To John Garland Jefferson New York, June 11, 1790
-- Your uncle mr Garland informs me, that, your education being finished, you are desirous of obtaining some clerkship or something else under government whereby you may turn your talents to some account for yourself and he had supposed it might be in my power to provide you with some such office. His commendations of you are such as to induce me to wish sincerely to be of service to you. But there is not, and has not been, a single vacant office at my disposal. Nor would I, as your friend, ever think of putting you into the petty clerkships in the several offices, where you would have to drudge through life for a miserable pittance, without a hope of bettering your situation. But he tells me you are also disposed to the study of the law. This therefore brings it more within my power to serve you. It will be necessary for you in that case to go and live somewhere in my neighborhood in Albemarle. The inclosed letter to Colo. Lewis near Charlottesville will show you what I have supposed could be best done for you there. It is a general practice to study the law in the office of some lawyer. This indeed gives to the student the advantage of his instruction. But I have ever seen that the services expected in return have been more than the instructions have been worth. All that is necessary for a student is access to a library, and directions in what order the books are to be read. This I will take the liberty of suggesting to you, observing previously that as other branches of science, and especially history, are necessary to form a lawyer, these must be carried on together. I will arrange the books to be read into three columns, and propose that you should read those in the first column till 12. oclock every day: those in the 2d. from 12. to 2. those in the 3d. after candlelight, leaving all the afternoon for exercise and recreation, which are as necessary as reading: I will rather say more necessary, because health is worth more than learning.
Coke on Littleton
Coke's 2d. 3d. & 4th. institutes.
Vaughan's do Salkeld's
Kaim's Principles of equity.
Precedents in Chancery.
Hawkin's Pleas of the crown.
Dalrymple's feudal system.
Hale's history of the Com. law.
Gilbert on Devises Uses. Tenures. Rents. Distresses. Ejectments. Executions. Evidence.
Sayer's law of costs.
Bacon. voce Pleas & Pleadings.
Cunningham's law of bills.
Molloy de jure maritimo.
Locke on government.
Montesquieu's Spirit of law.
Smith's wealth of nations.
Kaim's moral essays.
Vattel's law of nations.
Mallet's North antiquit'.
History of England in 3. vols folio compiled by Kennet.
Ld. Orrery's history.
Burke's George III.
Robertson's hist. of Scotl'd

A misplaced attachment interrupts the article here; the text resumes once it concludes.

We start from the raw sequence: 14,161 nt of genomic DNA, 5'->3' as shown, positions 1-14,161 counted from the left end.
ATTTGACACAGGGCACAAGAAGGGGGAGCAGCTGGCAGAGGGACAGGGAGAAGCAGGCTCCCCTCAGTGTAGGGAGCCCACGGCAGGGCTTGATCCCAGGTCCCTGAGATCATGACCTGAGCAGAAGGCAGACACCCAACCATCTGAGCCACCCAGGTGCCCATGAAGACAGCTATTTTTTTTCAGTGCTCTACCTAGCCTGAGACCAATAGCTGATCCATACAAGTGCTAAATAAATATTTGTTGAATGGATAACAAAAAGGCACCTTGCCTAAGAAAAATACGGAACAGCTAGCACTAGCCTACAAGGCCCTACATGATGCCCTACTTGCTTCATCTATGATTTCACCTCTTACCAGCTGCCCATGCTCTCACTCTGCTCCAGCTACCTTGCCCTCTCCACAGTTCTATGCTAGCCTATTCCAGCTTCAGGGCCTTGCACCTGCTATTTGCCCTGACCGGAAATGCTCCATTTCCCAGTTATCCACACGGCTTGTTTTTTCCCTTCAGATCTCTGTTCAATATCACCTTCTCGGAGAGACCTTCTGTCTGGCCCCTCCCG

Robertson's hist. of America.
Other American histories.
Voltaire's historical works.
Should there be any little intervals in the day not otherwise occupied fill them up by reading Lowthe's grammar, Blair's lectures on rhetoric, Mason on poetic & prosaic numbers, Bolingbroke's works for the sake of the stile, which is declamatory & elegant, the English poets for the sake of the style also.
As mr Peter Carr in Goochland is engaged in a course of law reading, and has my books for that purpose, it will be necessary for you to go to mrs Carr's, and to receive such as he shall be then done with, and settle with him a plan of receiving from him regular the before mentioned books as fast as he shall get through them. The losses I have sustained by lending my books will be my apology to you for asking your particular attention to the replacing them in the presses as fast as you finish them, and not to lend them to any body else, nor suffer anybody to have a book out of the Study under cover of your name. You will find, when you get there, that I have had reason to ask this exactness.
I would have you determine beforehand to make yourself a thorough lawyer, & not be contented with a mere smattering. It is superiority of knowledge which can alone lift you above the heads of your competitors, and ensure you success. I think therefore you must calculate on devoting between two & three years to this course of reading, before you think of commencing practice. Whenever that begins, there is an end of reading.
I shall be glad to hear from you from time to time, and shall hope to see you in the fall in Albemarle, to which place I propose a visit in that season. In the mean time wishing you all the industry of patient perseverance which this course of reading will require I am with great esteem Dear Sir
Your most obedient friend & servant.